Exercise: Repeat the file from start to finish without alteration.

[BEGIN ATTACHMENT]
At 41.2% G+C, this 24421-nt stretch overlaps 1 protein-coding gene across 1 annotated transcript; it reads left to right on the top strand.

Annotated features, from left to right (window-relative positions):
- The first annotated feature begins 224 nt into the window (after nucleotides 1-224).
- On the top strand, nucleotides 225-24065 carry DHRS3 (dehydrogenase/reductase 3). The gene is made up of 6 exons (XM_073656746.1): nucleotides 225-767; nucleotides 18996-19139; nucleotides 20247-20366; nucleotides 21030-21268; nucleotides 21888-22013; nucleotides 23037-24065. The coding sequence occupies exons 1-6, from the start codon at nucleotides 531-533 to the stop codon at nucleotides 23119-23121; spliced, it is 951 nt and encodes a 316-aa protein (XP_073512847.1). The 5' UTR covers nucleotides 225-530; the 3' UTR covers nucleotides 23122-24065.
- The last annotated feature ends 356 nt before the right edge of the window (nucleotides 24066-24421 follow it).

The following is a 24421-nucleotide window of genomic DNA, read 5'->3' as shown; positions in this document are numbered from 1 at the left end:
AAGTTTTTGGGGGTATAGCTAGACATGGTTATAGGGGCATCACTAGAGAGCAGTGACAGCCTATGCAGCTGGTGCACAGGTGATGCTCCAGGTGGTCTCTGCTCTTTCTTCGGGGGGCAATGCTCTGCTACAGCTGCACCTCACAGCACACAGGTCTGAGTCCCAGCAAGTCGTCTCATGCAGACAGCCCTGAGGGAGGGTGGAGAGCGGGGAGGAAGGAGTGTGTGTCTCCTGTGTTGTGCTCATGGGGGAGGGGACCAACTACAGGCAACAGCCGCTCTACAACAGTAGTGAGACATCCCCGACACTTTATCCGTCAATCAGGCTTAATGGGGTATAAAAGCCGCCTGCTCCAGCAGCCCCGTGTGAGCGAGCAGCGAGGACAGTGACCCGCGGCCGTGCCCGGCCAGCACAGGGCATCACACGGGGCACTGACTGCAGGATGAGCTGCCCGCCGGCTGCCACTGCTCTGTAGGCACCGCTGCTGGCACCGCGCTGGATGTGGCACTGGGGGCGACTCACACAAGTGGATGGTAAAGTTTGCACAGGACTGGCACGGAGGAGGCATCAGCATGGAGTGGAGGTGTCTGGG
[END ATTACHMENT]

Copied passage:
At 41.2% G+C, this 24421-nt stretch overlaps 1 protein-coding gene across 1 annotated transcript; it reads left to right on the top strand.

Annotated features, from left to right (window-relative positions):
- The first annotated feature begins 224 nt into the window (after nucleotides 1-224).
- On the top strand, nucleotides 225-24065 carry DHRS3 (dehydrogenase/reductase 3). The gene is made up of 6 exons (XM_073656746.1): nucleotides 225-767; nucleotides 18996-19139; nucleotides 20247-20366; nucleotides 21030-21268; nucleotides 21888-22013; nucleotides 23037-24065. The coding sequence occupies exons 1-6, from the start codon at nucleotides 531-533 to the stop codon at nucleotides 23119-23121; spliced, it is 951 nt and encodes a 316-aa protein (XP_073512847.1). The 5' UTR covers nucleotides 225-530; the 3' UTR covers nucleotides 23122-24065.
- The last annotated feature ends 356 nt before the right edge of the window (nucleotides 24066-24421 follow it).

The following is a 24421-nucleotide window of genomic DNA, read 5'->3' as shown; positions in this document are numbered from 1 at the left end:
AAGTTTTTGGGGGTATAGCTAGACATGGTTATAGGGGCATCACTAGAGAGCAGTGACAGCCTATGCAGCTGGTGCACAGGTGATGCTCCAGGTGGTCTCTGCTCTTTCTTCGGGGGGCAATGCTCTGCTACAGCTGCACCTCACAGCACACAGGTCTGAGTCCCAGCAAGTCGTCTCATGCAGACAGCCCTGAGGGAGGGTGGAGAGCGGGGAGGAAGGAGTGTGTGTCTCCTGTGTTGTGCTCATGGGGGAGGGGACCAACTACAGGCAACAGCCGCTCTACAACAGTAGTGAGACATCCCCGACACTTTATCCGTCAATCAGGCTTAATGGGGTATAAAAGCCGCCTGCTCCAGCAGCCCCGTGTGAGCGAGCAGCGAGGACAGTGACCCGCGGCCGTGCCCGGCCAGCACAGGGCATCACACGGGGCACTGACTGCAGGATGAGCTGCCCGCCGGCTGCCACTGCTCTGTAGGCACCGCTGCTGGCACCGCGCTGGATGTGGCACTGGGGGCGACTCACACAAGTGGATGGTAAAGTTTGCACAGGACTGGCACGGAGGAGGCATCAGCATGGAGTGGAGGTGTCTGGG